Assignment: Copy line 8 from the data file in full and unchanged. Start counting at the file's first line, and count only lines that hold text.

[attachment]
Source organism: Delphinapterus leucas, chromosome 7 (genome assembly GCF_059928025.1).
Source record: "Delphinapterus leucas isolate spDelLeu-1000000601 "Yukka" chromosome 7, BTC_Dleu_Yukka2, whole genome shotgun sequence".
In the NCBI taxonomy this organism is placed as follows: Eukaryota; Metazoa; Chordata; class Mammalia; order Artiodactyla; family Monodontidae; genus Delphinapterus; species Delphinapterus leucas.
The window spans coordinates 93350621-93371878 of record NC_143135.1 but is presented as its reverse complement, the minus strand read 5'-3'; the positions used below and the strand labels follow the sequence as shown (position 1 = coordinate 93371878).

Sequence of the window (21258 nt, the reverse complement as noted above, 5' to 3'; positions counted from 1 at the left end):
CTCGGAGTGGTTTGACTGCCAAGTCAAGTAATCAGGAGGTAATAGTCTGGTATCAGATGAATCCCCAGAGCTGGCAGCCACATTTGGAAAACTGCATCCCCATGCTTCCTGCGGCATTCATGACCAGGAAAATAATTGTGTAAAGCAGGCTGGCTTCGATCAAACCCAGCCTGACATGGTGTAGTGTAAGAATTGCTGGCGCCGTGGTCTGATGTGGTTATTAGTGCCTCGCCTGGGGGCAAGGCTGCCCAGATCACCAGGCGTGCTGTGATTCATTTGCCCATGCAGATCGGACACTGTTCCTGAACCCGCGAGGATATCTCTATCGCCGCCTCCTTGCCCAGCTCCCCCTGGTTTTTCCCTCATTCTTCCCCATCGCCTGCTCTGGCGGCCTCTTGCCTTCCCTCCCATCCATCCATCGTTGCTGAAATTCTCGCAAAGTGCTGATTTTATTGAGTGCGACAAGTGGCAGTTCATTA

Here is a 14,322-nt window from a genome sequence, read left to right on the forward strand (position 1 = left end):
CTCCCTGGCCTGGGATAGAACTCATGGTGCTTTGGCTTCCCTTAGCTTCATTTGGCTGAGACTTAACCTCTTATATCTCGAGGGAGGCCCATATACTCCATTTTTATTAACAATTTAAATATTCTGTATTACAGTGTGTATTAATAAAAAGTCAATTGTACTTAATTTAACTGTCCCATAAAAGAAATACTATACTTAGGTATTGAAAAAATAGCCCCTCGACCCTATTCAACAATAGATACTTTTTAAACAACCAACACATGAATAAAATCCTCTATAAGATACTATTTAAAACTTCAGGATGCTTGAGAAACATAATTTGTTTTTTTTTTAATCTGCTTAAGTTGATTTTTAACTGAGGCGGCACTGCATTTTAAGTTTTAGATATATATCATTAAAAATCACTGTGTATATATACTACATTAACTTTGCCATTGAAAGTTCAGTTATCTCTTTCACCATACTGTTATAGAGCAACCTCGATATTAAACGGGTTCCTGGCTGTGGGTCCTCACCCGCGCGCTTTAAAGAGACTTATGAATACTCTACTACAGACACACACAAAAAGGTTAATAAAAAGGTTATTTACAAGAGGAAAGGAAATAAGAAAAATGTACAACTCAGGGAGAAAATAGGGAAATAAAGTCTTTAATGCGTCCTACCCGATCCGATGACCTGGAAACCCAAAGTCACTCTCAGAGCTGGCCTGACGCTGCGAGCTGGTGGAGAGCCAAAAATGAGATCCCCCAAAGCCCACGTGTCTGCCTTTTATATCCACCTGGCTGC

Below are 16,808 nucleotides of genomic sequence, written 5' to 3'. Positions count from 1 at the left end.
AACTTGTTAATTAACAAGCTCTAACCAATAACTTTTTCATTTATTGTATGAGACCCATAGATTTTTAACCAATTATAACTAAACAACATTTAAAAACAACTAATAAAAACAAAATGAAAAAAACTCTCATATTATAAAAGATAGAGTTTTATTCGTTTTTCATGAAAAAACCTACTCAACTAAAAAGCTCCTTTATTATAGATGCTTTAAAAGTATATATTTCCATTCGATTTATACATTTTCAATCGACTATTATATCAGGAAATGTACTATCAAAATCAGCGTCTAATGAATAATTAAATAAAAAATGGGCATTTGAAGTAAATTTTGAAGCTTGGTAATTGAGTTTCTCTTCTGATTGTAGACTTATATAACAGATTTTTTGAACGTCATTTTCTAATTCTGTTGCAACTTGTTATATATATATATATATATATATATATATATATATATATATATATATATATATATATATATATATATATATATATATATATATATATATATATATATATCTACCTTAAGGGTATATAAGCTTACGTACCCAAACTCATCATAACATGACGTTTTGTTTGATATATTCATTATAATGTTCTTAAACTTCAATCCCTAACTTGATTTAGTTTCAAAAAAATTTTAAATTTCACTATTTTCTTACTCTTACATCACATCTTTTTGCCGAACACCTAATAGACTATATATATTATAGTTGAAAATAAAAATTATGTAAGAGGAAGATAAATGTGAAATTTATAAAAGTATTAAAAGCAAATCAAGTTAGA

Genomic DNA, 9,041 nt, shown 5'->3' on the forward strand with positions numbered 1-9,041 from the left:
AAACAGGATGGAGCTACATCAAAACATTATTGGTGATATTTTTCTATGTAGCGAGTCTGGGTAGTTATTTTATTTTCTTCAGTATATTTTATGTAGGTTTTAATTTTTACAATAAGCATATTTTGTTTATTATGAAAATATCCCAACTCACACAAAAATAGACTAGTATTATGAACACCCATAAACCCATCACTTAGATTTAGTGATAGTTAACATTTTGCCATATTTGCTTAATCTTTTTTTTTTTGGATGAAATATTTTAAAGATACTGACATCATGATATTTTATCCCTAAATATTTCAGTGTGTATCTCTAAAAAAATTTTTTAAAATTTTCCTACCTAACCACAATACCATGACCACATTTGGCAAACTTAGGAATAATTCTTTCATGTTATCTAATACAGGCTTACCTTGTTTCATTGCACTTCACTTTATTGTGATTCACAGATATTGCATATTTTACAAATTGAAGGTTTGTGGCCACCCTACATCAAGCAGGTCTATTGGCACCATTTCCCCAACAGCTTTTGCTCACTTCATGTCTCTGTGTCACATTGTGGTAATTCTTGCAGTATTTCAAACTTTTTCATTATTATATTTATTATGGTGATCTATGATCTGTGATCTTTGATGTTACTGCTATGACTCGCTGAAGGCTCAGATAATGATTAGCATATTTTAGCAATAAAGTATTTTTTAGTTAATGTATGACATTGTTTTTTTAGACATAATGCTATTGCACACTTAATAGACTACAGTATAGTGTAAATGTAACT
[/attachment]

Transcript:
CTCCCTGGCCTGGGATAGAACTCATGGTGCTTTGGCTTCCCTTAGCTTCATTTGGCTGAGACTTAACCTCTTATATCTCGAGGGAGGCCCATATACTCCATTTTTATTAACAATTTAAATATTCTGTATTACAGTGTGTATTAATAAAAAGTCAATTGTACTTAATTTAACTGTCCCATAAAAGAAATACTATACTTAGGTATTGAAAAAATAGCCCCTCGACCCTATTCAACAATAGATACTTTTTAAACAACCAACACATGAATAAAATCCTCTATAAGATACTATTTAAAACTTCAGGATGCTTGAGAAACATAATTTGTTTTTTTTTTAATCTGCTTAAGTTGATTTTTAACTGAGGCGGCACTGCATTTTAAGTTTTAGATATATATCATTAAAAATCACTGTGTATATATACTACATTAACTTTGCCATTGAAAGTTCAGTTATCTCTTTCACCATACTGTTATAGAGCAACCTCGATATTAAACGGGTTCCTGGCTGTGGGTCCTCACCCGCGCGCTTTAAAGAGACTTATGAATACTCTACTACAGACACACACAAAAAGGTTAATAAAAAGGTTATTTACAAGAGGAAAGGAAATAAGAAAAATGTACAACTCAGGGAGAAAATAGGGAAATAAAGTCTTTAATGCGTCCTACCCGATCCGATGACCTGGAAACCCAAAGTCACTCTCAGAGCTGGCCTGACGCTGCGAGCTGGTGGAGAGCCAAAAATGAGATCCCCCAAAGCCCACGTGTCTGCCTTTTATATCCACCTGGCTGC